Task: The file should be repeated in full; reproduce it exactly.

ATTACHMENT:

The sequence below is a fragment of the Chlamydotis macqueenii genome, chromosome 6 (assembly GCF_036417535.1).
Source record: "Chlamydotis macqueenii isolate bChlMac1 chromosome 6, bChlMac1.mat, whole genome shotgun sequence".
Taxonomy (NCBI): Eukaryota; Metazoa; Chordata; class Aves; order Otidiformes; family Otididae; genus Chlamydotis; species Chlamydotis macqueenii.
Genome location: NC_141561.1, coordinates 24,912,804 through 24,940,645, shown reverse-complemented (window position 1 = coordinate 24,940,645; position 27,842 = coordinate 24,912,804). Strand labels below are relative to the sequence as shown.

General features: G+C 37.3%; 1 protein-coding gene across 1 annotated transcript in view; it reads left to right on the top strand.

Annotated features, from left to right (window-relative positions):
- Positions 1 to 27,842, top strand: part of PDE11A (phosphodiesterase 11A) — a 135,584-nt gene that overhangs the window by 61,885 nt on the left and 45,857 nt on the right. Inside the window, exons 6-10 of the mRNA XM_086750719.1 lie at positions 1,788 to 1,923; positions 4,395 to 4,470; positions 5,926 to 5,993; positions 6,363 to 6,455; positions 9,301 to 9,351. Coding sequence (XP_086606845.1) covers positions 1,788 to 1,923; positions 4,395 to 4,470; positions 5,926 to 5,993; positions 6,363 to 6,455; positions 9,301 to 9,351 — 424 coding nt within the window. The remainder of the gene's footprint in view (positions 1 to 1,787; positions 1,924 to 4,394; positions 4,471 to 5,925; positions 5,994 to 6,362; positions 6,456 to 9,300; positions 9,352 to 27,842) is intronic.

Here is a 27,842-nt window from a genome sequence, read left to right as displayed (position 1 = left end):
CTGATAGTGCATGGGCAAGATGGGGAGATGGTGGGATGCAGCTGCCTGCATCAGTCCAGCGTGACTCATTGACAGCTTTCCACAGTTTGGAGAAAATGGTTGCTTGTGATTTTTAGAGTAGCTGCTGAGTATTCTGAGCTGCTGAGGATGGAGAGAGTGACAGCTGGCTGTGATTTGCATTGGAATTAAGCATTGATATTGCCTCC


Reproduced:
The sequence below is a fragment of the Chlamydotis macqueenii genome, chromosome 6 (assembly GCF_036417535.1).
Source record: "Chlamydotis macqueenii isolate bChlMac1 chromosome 6, bChlMac1.mat, whole genome shotgun sequence".
Taxonomy (NCBI): Eukaryota; Metazoa; Chordata; class Aves; order Otidiformes; family Otididae; genus Chlamydotis; species Chlamydotis macqueenii.
Genome location: NC_141561.1, coordinates 24,912,804 through 24,940,645, shown reverse-complemented (window position 1 = coordinate 24,940,645; position 27,842 = coordinate 24,912,804). Strand labels below are relative to the sequence as shown.

General features: G+C 37.3%; 1 protein-coding gene across 1 annotated transcript in view; it reads left to right on the top strand.

Annotated features, from left to right (window-relative positions):
- Positions 1 to 27,842, top strand: part of PDE11A (phosphodiesterase 11A) — a 135,584-nt gene that overhangs the window by 61,885 nt on the left and 45,857 nt on the right. Inside the window, exons 6-10 of the mRNA XM_086750719.1 lie at positions 1,788 to 1,923; positions 4,395 to 4,470; positions 5,926 to 5,993; positions 6,363 to 6,455; positions 9,301 to 9,351. Coding sequence (XP_086606845.1) covers positions 1,788 to 1,923; positions 4,395 to 4,470; positions 5,926 to 5,993; positions 6,363 to 6,455; positions 9,301 to 9,351 — 424 coding nt within the window. The remainder of the gene's footprint in view (positions 1 to 1,787; positions 1,924 to 4,394; positions 4,471 to 5,925; positions 5,994 to 6,362; positions 6,456 to 9,300; positions 9,352 to 27,842) is intronic.

Here is a 27,842-nt window from a genome sequence, read left to right as displayed (position 1 = left end):
CTGATAGTGCATGGGCAAGATGGGGAGATGGTGGGATGCAGCTGCCTGCATCAGTCCAGCGTGACTCATTGACAGCTTTCCACAGTTTGGAGAAAATGGTTGCTTGTGATTTTTAGAGTAGCTGCTGAGTATTCTGAGCTGCTGAGGATGGAGAGAGTGACAGCTGGCTGTGATTTGCATTGGAATTAAGCATTGATATTGCCTCC